(c) The consecrated elements are still bread and wine, but in some way the Body and Blood of Christ is also present with them or in them in a manner that is objective in that it does not depend on the disposition of the recipient (“consubstantiation”).
In short, one can explain the doctrine of transubstantiation and distinguish it from other beliefs about the Eucharist without any use of the Aristotelian apparatus. I don’t know what quantum mechanics has to do with any of this. If anything, quantum mechanics makes a straightforward connection between what appears empirically and what is “really there” more obscure than it was in Newtonian physics, and to that extent would make it easier rather than harder to affirm the doctrine.
*More on the CathNews poll conducted by the australiaincognita blog:
If one does a small check to see how factual and true your reports are, we can independently affirm the authenticity of the reports. The poll must have been withdrawn as it was closed, and the results are on the blog in the links appended…
SUNDAY, August 5, 2012
253 people have voted in the poll for CathNews to be reformed or abolished.
A staggering 54 have indicated that they have had comments rejected, with more than half of those believing it was because they stated the actual Catholic teaching on a particular subject…
I’m tempted to leave it up forever, not least because it seems to mean that I no longer get misrepresented or jeered at by blog watcher each Monday, but I probably won’t, so if you haven’t voted yet and want to please do so now!
Friday, August 17, 2012
CathNews, oh CathNews…
I’ve closed the poll on CathNews, but I reader suggested I maintain a central place for complaints about it, and I think that is a good idea given that more than a few readers continue to send me copies of their comments complaining about its acatholicness!
Accordingly, in future I’ll put up an open post, and push forward the date on it each week so that you can readily find it to post your comments.
I’ve suggested in the past that there are a number of different issues with CathNews:
Story selection, which often seems to promote the efforts of dissenters (how many National Catholic Register stories do we ever see, compared to the number of National Catholic Reporter and The Tablet?) and ignore the efforts of those genuinely trying to promote the faith;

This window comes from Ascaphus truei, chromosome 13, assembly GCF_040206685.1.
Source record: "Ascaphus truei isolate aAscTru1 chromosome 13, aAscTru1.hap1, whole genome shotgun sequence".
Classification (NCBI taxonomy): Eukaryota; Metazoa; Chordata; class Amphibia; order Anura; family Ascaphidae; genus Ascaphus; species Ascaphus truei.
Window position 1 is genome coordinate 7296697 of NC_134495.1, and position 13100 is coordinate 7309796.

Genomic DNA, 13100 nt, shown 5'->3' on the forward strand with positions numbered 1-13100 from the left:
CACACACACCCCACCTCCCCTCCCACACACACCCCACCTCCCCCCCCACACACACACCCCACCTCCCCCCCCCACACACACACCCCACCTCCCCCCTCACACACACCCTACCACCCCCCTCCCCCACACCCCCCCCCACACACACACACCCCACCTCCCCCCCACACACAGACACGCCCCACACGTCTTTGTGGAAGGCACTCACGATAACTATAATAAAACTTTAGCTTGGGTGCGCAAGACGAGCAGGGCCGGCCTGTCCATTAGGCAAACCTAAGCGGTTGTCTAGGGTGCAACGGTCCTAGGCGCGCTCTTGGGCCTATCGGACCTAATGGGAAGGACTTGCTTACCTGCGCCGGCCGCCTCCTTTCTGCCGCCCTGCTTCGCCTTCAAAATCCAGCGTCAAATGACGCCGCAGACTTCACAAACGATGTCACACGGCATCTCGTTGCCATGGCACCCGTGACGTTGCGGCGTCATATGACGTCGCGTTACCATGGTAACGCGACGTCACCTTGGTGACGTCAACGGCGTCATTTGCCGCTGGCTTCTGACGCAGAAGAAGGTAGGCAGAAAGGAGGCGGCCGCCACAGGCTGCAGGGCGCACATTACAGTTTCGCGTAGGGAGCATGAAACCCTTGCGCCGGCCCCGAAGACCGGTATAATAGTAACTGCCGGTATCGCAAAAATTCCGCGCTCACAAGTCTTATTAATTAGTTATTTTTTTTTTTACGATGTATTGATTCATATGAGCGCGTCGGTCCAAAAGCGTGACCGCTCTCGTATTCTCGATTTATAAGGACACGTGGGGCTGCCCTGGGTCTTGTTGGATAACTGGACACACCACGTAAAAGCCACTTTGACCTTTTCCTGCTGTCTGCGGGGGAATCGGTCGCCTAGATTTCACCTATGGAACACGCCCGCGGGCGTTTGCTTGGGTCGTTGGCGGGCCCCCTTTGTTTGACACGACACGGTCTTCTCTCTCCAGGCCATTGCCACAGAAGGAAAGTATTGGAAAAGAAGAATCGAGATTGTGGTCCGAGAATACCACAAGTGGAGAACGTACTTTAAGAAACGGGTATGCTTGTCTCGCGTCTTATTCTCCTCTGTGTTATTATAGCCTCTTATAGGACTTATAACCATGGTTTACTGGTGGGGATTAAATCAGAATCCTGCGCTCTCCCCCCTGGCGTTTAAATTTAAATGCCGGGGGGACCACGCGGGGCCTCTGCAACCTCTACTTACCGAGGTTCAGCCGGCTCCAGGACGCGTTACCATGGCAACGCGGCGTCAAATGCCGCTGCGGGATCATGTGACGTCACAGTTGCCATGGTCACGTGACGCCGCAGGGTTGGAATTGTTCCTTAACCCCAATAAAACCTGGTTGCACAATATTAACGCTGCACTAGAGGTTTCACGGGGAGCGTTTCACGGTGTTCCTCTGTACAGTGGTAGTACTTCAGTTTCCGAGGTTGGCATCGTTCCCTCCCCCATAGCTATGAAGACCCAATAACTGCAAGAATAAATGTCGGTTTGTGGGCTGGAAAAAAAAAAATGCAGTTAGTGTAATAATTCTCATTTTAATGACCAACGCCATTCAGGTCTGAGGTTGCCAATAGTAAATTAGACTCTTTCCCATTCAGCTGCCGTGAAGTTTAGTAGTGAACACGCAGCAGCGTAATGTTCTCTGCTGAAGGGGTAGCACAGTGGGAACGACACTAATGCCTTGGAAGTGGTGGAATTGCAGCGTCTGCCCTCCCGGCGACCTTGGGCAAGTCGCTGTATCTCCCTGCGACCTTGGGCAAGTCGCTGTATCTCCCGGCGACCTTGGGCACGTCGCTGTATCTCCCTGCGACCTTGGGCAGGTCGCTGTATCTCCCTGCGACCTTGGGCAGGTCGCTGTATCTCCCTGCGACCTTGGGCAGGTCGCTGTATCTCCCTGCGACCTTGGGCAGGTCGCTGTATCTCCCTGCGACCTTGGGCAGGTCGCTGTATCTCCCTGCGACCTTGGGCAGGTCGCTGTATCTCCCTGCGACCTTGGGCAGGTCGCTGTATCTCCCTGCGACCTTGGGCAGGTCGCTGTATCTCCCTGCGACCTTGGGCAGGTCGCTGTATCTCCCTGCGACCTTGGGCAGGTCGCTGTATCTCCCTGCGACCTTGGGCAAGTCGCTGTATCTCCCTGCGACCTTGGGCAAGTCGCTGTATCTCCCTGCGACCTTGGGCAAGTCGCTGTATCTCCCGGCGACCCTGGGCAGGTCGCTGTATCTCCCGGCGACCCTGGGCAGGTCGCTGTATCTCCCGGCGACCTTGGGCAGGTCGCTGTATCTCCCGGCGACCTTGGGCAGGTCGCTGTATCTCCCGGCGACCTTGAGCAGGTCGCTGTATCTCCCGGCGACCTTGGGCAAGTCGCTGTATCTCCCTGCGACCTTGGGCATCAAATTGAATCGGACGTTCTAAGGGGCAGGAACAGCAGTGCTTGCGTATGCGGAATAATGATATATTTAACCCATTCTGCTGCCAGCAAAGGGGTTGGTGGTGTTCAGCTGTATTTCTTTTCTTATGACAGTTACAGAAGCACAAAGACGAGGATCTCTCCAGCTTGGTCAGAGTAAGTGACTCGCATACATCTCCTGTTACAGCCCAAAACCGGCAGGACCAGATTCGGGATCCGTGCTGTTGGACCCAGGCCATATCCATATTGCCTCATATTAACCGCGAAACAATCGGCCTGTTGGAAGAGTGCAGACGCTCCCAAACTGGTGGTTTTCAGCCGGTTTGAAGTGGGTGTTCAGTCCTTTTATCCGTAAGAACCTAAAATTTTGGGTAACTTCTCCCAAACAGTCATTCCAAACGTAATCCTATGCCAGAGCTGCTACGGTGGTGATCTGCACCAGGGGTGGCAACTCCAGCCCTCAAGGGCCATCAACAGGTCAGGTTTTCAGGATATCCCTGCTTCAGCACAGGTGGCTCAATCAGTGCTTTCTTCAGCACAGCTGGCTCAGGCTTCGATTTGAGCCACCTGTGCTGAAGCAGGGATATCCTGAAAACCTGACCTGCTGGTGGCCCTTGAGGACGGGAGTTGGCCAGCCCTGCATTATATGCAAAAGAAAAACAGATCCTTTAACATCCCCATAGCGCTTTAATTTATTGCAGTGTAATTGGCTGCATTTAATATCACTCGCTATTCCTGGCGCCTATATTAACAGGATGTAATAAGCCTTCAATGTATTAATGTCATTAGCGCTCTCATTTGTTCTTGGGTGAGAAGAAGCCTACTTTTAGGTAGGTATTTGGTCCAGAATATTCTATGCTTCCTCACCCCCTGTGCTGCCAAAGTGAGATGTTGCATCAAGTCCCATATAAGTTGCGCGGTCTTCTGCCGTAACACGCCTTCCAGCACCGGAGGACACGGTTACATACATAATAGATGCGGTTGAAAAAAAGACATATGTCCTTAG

Sub-editing – headlines, pictures and text cuts which provide an undesirable slant on stories from a Catholic perspective;
Lack of appropriate contextual material to counter criticism of the Church;
CathNews blog content, which often seems at odds with Church teaching; and above all
The comments policy, which often seems to involve rejecting perfectly orthodox and appropriate comments.
In total, some 280 people voted, with 143 thinking it could be reformed, while 124 thought it was beyond redemption and should be destroyed. Around a third of those who voted were prepared to pray for the cause!
CathNews comments policy
Many readers, I think, are most aggrieved about the rejection of comments over there.
It would be one thing if liberally slanted stories or erroneous comments could be readily rebutted; quite another when such comments seem regularly to be rejected!
Some 63 people indicated in the poll that they had had comments rejected, and here is their self-assessment on the reasons for that [the rejection of readers’ comments by CathNews] (multiple answers were allowed):
I stated the Church’s (actual) teachings – 36 (57%)
I contradicted CathNews’ favoured commentators, viz. the Jesuits, Timbs, etc – 26 (41%)
I criticised women religious – 18 (28%)
I disagreed with the actions of an Australian bishop – 13 (20%)
I criticised CathNews – 24 (38%)
Ms. Hogan refuses to publish anything I say – 16 (25%)
The smoke of the devil… – 9 (14%)
Who knows! – 19 (30%)
Fairly typical of the complaints I receive is the following, provided by a reader for inclusion here:
“CathNews will not include some of my comments which are in accordance with Scripture and Catholic Church teaching. When they do, they sometimes delete part of the text which dilutes the substance of the point being made. I do not malign anyone and provide the details requested.
I hope readers of CathNews are aware that CathNews do not include some comments that are based on Scripture and Church teaching, and therefore the published comments are not really reflective of readers’ views.
Recently CathNews did not include my objection to them publishing the film review of the salacious crass movie Magic Mike which I lodged twice.
The problem with CathNews is that it may be running on a performance basis, and focused on success in the information media. It seems to be controlled by worldly values and modern societal opinions, and not in the Holy Spirit.
For a Catholic website under the Australian Catholic Bishops Conference, it should be supporting the Church and have a goal of bringing readers into a strong personal relationship with Jesus Christ, rather than promoting earth-bound worldly opinions.”
Let’s pray the bishops take note and act. END OF BLOG
Since CathNews and UCAN have merged and the policies are controlled by a single person, Fr. Michael Kelly, the CathNews poll analysis reflects the condition of UCAN. All these years when I had been keeping tabs on CathNews, I would never have imagined that there were other Catholics out there who felt the way I do -M